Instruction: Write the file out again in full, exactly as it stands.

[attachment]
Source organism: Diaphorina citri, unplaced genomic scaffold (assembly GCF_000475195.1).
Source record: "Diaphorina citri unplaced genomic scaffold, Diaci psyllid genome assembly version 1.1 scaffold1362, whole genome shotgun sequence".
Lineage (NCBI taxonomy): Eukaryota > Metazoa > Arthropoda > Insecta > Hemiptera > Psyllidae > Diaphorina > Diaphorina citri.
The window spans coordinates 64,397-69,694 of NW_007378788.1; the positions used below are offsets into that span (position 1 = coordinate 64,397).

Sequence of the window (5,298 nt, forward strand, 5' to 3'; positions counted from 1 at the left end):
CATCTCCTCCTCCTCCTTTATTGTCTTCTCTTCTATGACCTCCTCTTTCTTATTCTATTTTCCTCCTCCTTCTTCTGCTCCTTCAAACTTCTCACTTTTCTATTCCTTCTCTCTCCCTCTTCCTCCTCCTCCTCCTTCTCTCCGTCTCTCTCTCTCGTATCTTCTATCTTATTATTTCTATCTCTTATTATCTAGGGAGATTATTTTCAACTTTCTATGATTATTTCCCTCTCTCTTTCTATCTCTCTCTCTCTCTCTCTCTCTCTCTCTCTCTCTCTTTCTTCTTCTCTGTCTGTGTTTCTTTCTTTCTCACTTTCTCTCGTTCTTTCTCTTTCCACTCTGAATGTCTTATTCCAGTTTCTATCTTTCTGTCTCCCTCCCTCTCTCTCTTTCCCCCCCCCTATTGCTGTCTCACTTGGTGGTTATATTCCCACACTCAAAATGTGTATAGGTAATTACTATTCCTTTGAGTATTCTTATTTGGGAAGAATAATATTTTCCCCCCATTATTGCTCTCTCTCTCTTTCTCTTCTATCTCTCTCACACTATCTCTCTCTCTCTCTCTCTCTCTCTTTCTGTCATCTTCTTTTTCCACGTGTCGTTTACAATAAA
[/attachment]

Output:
Source organism: Diaphorina citri, unplaced genomic scaffold (assembly GCF_000475195.1).
Source record: "Diaphorina citri unplaced genomic scaffold, Diaci psyllid genome assembly version 1.1 scaffold1362, whole genome shotgun sequence".
Lineage (NCBI taxonomy): Eukaryota > Metazoa > Arthropoda > Insecta > Hemiptera > Psyllidae > Diaphorina > Diaphorina citri.
The window spans coordinates 64,397-69,694 of NW_007378788.1; the positions used below are offsets into that span (position 1 = coordinate 64,397).

Sequence of the window (5,298 nt, forward strand, 5' to 3'; positions counted from 1 at the left end):
CATCTCCTCCTCCTCCTTTATTGTCTTCTCTTCTATGACCTCCTCTTTCTTATTCTATTTTCCTCCTCCTTCTTCTGCTCCTTCAAACTTCTCACTTTTCTATTCCTTCTCTCTCCCTCTTCCTCCTCCTCCTCCTTCTCTCCGTCTCTCTCTCTCGTATCTTCTATCTTATTATTTCTATCTCTTATTATCTAGGGAGATTATTTTCAACTTTCTATGATTATTTCCCTCTCTCTTTCTATCTCTCTCTCTCTCTCTCTCTCTCTCTCTCTCTCTCTTTCTTCTTCTCTGTCTGTGTTTCTTTCTTTCTCACTTTCTCTCGTTCTTTCTCTTTCCACTCTGAATGTCTTATTCCAGTTTCTATCTTTCTGTCTCCCTCCCTCTCTCTCTTTCCCCCCCCCTATTGCTGTCTCACTTGGTGGTTATATTCCCACACTCAAAATGTGTATAGGTAATTACTATTCCTTTGAGTATTCTTATTTGGGAAGAATAATATTTTCCCCCCATTATTGCTCTCTCTCTCTTTCTCTTCTATCTCTCTCACACTATCTCTCTCTCTCTCTCTCTCTCTCTTTCTGTCATCTTCTTTTTCCACGTGTCGTTTACAATAAA